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Walking with Cavemen: The Survivors

   2003    History
Nearly half a million years ago, the most advanced human yet roams Europe. Strong and powerful, Homo heidelbergensis are fierce hunters, use sophisticated tools and live in close-knit family groups. Over 200,000 years they become split into two populations by extremes of weather and environment and evolve separately into two very different species. In the North are the Neanderthals, whose physical power and resilience is the key to surviving in ice age Northern Europe. About 140,000 years ago, Africa is in the grip of a devastating drought, and something remarkable has happened to the descendants of heidelbergensis who live there. The combination of environment and chance has bred in them a unique ability that will change the course of human history. It will be this small band of southern survivors, perhaps numbering just a few tens of thousands, who will come to dominate the world and be known as Homo sapiens.
Series: Walking with Cavemen

Sex in Space

   2008    Technology
As man moves to colonize the cosmos, the realities of sexual relationships and reproduction need to be addressed. Probe the physiological, psychological and cultural challenges of sex in space.
Series: The Universe

The Jungles

   2011    Culture
The rainforest is home to more species of plants and animals than any other habitat on the planet. But for humans, life there is not as easy as it looks. Life in the trees requires great skill, ingenuity and sheer bravery. The Matis of Brazil carve 4-metre-long blow-pipes to hunt monkeys - in near total silence. Deep in the Congo forests, Tete defies death by scaling a giant tree using nothing more than a liana vine, and he must then negotiate an angry swarm of bees - all to collect honey for his family. Three children from Venezuela's Piaroa tribe venture deep into the jungle to hunt tarantulas - to toast for lunch! In West Papua the Korowai tribe show-off their engineering skills by building a high-rise home 35 metres up in the tree tops. Most memorable of all, in Brazil we join a unique monitoring flight in search an un-contacted tribe...
Series: Human Planet

The Mountains

   2011    Culture
From lush cloud forests to bare summits that take your breath away, the higher you climb the tougher life gets on a mountain. Human Planet explores the extraordinary ways in which people survive at extreme altitudes where nature becomes utterly unforgiving. In the Altai Mountains in Western Mongolia the vast open spaces make hunting for animals almost impossible, so the locals have forged an astonishing partnership with golden eagles which can do the hunting for them. On the precipitous cliffs of the Simien Mountains of Ethiopia we join a young boy locked in a dramatic battle with fearsome gelada monkeys which are hell-bent on raiding his family's meagre grain harvest. In the Himalayan state of Nepal - the roof of the world - we witness a rarely seen ceremony: a sky burial. In a land where there is little wood to burn for cremation, and where burying the dead is virtually impossible, the dead are fed to vultures in the ultimate reverence of nature.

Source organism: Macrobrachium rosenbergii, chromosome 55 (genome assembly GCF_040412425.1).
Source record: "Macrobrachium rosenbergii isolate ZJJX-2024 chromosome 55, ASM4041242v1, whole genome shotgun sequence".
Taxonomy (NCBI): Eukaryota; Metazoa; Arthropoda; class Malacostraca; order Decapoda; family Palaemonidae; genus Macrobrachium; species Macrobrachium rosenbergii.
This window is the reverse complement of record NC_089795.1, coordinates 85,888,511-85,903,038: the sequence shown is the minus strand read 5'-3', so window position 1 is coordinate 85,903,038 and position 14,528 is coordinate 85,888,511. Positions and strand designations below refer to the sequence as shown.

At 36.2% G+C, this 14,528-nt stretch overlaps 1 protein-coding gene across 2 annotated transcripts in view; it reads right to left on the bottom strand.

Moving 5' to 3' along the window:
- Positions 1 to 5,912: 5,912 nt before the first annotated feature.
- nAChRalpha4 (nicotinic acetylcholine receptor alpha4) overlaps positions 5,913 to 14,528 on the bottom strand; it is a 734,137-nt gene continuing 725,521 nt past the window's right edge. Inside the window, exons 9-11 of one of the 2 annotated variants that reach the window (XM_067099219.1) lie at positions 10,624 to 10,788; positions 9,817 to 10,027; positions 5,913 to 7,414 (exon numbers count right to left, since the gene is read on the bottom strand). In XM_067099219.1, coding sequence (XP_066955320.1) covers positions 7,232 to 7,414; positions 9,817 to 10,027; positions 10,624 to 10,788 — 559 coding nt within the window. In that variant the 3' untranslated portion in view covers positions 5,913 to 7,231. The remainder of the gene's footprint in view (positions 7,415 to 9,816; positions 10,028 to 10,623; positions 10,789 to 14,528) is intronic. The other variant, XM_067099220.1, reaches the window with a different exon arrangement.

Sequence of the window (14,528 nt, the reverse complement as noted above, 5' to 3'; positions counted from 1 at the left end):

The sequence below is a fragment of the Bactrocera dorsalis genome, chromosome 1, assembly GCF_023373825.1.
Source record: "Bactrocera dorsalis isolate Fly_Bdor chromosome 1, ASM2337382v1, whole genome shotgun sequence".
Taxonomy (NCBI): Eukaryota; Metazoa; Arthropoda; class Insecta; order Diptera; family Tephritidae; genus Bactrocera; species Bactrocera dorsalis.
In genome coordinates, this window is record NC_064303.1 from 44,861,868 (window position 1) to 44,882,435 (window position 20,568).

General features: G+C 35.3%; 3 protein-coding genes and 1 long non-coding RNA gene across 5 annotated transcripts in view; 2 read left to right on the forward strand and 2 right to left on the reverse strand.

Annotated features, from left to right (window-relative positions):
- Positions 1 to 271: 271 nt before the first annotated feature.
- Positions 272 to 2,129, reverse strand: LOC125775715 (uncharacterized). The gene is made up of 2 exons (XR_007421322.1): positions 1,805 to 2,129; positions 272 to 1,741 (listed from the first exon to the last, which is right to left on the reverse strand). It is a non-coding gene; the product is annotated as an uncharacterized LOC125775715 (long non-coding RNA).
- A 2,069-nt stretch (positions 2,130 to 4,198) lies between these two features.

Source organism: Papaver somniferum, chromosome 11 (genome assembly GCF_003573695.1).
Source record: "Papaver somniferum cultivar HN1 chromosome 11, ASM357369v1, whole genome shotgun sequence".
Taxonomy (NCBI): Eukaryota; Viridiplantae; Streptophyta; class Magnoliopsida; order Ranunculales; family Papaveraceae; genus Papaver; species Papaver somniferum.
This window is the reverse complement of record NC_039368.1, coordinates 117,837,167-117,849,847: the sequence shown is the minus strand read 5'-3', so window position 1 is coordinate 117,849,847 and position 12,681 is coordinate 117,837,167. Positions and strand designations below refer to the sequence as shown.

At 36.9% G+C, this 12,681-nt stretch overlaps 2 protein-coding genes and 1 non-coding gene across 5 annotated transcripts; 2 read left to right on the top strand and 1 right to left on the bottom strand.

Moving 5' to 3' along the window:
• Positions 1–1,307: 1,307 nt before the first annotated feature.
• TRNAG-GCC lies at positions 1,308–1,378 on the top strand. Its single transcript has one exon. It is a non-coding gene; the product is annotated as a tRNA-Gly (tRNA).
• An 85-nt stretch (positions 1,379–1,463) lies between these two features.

Series: Human Planet

The Rivers

   2011    Culture
Rivers provide the essentials of life: fresh food and water. They often provide natural highways and enable us to live in just about every environment on Earth. But rivers can also flood, freeze or disappear altogether!Cities - Surviving the Urban Jungle Human Planet joins Sam Niang, a Laotian fisherman, as he walks a high wire strung above the raging Mekong River rapids on an extraordinary commute to work. There's also a look at the remarkable partnership between Samburu tribesmen and wild elephants in their search for water in the dried-out river beds of Northern Kenya. Plus, a father who must take his two children on a six-day trek down a frozen river - the most dangerous school run on Earth, and the ice dam busters of Ottowa with their dynamite solution to a city centre hold-up.

Homo Interneticus

   2010    Technology
Dr Aleks Krotoski concludes her investigation of how the World Wide Web is transforming almost every aspect of our lives. Joined by Facebook founder Mark Zuckerberg, Bill Gates, Al Gore and the neuroscientist Susan Greenfield, Aleks examines the popularity of social networks such as Facebook and asks how they are changing our relationships. And, in a ground-breaking test at University College London, Aleks investigates how the Web may be distracting and overloading our brains.
Series: The Virtual Revolution
History of the Eagles

History of the Eagles

   2013    History
Tales by Light Season 2

Tales by Light Season 2

   2017    Nature
Nova Wonders

Nova Wonders

   2018    Science
Myths and Heroes

Myths and Heroes

   2005    History
The Last Dance

The Last Dance

   2020    Culture
Cosmos

Cosmos

   1980    Science
The Crusades

The Crusades

   2012    History
Oceans

Oceans

   2009    Nature